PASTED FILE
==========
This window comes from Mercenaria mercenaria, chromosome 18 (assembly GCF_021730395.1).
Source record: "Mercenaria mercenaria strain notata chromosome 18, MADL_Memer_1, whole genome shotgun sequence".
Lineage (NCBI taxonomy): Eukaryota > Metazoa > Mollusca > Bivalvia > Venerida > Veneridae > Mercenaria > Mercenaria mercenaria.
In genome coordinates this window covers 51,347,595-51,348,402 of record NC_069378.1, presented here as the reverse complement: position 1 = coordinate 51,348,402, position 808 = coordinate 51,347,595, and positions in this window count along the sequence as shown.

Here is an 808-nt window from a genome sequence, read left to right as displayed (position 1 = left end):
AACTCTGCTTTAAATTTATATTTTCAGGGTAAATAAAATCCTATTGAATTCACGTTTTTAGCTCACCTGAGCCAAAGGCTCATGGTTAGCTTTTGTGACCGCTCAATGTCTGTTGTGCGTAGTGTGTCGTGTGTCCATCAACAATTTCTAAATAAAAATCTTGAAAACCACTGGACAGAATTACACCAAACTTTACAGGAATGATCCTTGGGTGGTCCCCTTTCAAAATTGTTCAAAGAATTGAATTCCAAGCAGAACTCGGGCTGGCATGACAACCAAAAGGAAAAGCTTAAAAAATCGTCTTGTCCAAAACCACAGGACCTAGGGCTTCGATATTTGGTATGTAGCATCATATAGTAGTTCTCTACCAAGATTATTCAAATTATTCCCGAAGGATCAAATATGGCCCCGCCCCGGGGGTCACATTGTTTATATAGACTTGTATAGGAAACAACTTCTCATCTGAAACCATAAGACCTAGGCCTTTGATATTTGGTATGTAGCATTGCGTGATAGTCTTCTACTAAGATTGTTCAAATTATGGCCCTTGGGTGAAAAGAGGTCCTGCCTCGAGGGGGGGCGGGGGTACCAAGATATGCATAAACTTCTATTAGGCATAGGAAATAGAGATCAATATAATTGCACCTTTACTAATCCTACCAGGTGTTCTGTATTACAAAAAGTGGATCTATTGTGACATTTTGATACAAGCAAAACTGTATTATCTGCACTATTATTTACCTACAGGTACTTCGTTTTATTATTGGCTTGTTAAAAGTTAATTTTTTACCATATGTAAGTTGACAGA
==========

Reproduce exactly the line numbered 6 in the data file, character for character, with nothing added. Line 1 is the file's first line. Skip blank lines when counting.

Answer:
AACTCTGCTTTAAATTTATATTTTCAGGGTAAATAAAATCCTATTGAATTCACGTTTTTAGCTCACCTGAGCCAAAGGCTCATGGTTAGCTTTTGTGACCGCTCAATGTCTGTTGTGCGTAGTGTGTCGTGTGTCCATCAACAATTTCTAAATAAAAATCTTGAAAACCACTGGACAGAATTACACCAAACTTTACAGGAATGATCCTTGGGTGGTCCCCTTTCAAAATTGTTCAAAGAATTGAATTCCAAGCAGAACTCGGGCTGGCATGACAACCAAAAGGAAAAGCTTAAAAAATCGTCTTGTCCAAAACCACAGGACCTAGGGCTTCGATATTTGGTATGTAGCATCATATAGTAGTTCTCTACCAAGATTATTCAAATTATTCCCGAAGGATCAAATATGGCCCCGCCCCGGGGGTCACATTGTTTATATAGACTTGTATAGGAAACAACTTCTCATCTGAAACCATAAGACCTAGGCCTTTGATATTTGGTATGTAGCATTGCGTGATAGTCTTCTACTAAGATTGTTCAAATTATGGCCCTTGGGTGAAAAGAGGTCCTGCCTCGAGGGGGGGCGGGGGTACCAAGATATGCATAAACTTCTATTAGGCATAGGAAATAGAGATCAATATAATTGCACCTTTACTAATCCTACCAGGTGTTCTGTATTACAAAAAGTGGATCTATTGTGACATTTTGATACAAGCAAAACTGTATTATCTGCACTATTATTTACCTACAGGTACTTCGTTTTATTATTGGCTTGTTAAAAGTTAATTTTTTACCATATGTAAGTTGACAGA